Another eccentricity of Currie’s style is his somewhat bizarre use of cameo appearances by fictitious renderings of marginal celebrities. These include the baseball legend Ted Williams, U.S. Senator, Olympia Snowe, and even former Presidential candidate Mike Huckabee.

All of this distraction from the whole “Destroyer of Worlds” dilemma that Junior faces from the outset points to the fact that Currie, in the end, doesn’t really have much to say about apocalypse and its import. In the very first chapter, the omniscient voice in Junior’s head poses a fairly basic existential question for him to consider while still in utero: “Does Anything I Do Matter?” Put another way, the book’s main philosophical concern is to determine how we ought to live in light of our imminent and certain mortality. For most of the book, Junior is unsuccessful in reckoning with this question. He tries to put aside his melancholy about the world’s fate through Amy, and when that fails, he turns to drugs and alcohol, which not surprisingly, doesn’t help. Junior simply resigns to the thought that nothing matters. All the while, he is mourning for a world that, in his mind, is already gone.

But a major epiphany arrives just in time for Junior and rescues him from the brink of abject nihilism. From that moment on, in a fairly sudden about-face, he begins living as though—you guessed it—everything matters! He sets himself on a crusade to cure his father’s lung cancer, reclaim Amy’s devotion, and, well, save the planet. For the second half of the novel, Junior—aided by the ever-wise voice he hears in his head—morphs more-or-less into a kind of comic book hero whose main superpower is wicked smarts. (We’re told that Junior is the “fourth-smartest person in the history of the world.”)

But superheroes can’t save everyone, and besides, saving the world is not what Junior was put on earth to do. His vocation is to find meaning and purpose in a world whose expiration he knows down to the second. As the novel wraps up, the voice offers this exhortation as the end becomes very near:

Everything matters not in spite of the end of you and all that you love, but because of it. Everything is all you’ve got—your wife’s lips, your daughter’s eyes, your brother’s heart, your father’s bones and your own grief—and after Everything is nothing. So you were wise to welcome Everything, the good and the bad alike, and cling to it all. Gather it in. Seek the meaning in sorrow and don’t ever, ever turn away, not once, from here until the end. Because it is all the same, it is all unfathomable, and it is all preferable to the one dreadful alternative.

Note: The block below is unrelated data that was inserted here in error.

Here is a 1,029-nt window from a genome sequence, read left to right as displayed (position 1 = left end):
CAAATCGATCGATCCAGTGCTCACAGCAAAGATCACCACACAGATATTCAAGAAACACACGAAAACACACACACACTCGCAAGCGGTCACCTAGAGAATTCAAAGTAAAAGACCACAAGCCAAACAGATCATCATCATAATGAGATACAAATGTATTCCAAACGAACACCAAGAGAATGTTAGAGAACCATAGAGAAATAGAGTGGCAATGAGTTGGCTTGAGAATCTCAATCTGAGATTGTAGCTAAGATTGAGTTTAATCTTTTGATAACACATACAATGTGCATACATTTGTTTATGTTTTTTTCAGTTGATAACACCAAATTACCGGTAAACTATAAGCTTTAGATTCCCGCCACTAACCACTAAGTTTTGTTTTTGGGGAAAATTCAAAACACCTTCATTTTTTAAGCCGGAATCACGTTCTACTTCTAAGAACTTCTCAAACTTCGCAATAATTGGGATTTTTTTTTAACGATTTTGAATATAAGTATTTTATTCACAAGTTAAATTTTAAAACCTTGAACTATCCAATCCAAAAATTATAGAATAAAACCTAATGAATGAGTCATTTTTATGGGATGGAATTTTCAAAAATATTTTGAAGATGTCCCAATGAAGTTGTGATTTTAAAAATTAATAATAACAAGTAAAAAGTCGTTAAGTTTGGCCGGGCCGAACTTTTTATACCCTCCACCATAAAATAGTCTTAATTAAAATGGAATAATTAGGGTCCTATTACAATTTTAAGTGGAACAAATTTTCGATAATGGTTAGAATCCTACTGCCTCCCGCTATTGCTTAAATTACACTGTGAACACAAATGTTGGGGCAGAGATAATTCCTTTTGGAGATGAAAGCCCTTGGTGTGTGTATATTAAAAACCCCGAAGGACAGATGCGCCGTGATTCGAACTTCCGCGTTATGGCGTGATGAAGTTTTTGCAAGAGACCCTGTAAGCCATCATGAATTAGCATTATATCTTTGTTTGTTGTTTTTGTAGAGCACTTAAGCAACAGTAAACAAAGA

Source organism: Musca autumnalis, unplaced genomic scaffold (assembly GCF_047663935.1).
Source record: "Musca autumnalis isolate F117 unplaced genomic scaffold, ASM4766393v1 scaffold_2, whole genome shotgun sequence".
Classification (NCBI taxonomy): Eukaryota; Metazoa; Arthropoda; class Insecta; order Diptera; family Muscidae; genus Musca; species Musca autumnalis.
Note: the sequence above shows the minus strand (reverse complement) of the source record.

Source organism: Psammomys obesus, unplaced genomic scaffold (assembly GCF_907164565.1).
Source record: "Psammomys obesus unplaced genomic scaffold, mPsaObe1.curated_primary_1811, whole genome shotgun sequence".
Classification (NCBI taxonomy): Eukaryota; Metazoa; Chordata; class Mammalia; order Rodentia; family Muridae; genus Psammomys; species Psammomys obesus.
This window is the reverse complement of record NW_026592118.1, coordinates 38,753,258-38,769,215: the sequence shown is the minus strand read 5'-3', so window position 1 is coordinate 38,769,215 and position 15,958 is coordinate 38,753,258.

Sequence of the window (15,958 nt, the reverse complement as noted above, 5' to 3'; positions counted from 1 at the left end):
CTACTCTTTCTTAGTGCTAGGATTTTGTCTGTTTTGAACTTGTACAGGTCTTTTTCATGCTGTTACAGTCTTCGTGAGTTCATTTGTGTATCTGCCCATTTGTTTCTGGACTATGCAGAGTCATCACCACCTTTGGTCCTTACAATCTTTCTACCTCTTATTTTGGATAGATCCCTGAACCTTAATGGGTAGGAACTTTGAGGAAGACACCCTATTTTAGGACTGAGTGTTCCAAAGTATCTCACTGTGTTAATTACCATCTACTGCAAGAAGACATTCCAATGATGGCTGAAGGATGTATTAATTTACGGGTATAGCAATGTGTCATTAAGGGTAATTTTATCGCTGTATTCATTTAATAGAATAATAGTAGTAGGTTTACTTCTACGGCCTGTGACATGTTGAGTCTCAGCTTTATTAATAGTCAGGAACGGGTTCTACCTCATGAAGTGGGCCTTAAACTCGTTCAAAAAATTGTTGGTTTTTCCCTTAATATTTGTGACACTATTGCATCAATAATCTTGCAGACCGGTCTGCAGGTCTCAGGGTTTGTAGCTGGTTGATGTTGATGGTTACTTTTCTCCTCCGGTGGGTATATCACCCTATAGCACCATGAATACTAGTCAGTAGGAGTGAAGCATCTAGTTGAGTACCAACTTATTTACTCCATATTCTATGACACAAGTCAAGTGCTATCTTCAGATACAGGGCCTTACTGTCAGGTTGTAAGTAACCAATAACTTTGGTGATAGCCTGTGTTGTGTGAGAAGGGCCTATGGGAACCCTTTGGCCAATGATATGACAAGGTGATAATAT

When it comes down to it, Everything Matters! offers us the conventional wisdom about savoring life for as long as we can before death snatches it away from us. Though life is often riddled with meaningless pain and suffering, it is also filled with real joy and, overall, certainly seems better than death. So enjoy it while it lasts! (It’s hard for me here not to replay Robin Williams as Mr. Keating whispering to his boys, “Carpe diem!”) For much of his adult life, Junior, like so many others confronted with the approach of death, furiously heeds Dylan Thomas’s advice to “rage against the dying of the light.” But this is, of course, a losing battle. A life spent fighting death is ultimately a life cut off from the joys of living. Though this is not a terribly novel message, it is life-affirming and, for that reason, satisfying.

Everything Matters! is a book that in its title, plot, and narration seeks to be comprehensive. This, at times, causes Curries to reach too far or become too generic. But despite the moments where I wish Currie had been more imaginative in answering the big questions his book raises, he fumbles his way through these weighty and often dour issues winsomely. And since fumbling is often the best many of us can do at making sense of life, it’s hard to be too critical of a story that holds a mirror up to our own clumsiness at handling life’s most sobering matters.

Youth in Repose

The Apostasy of Spencer Krug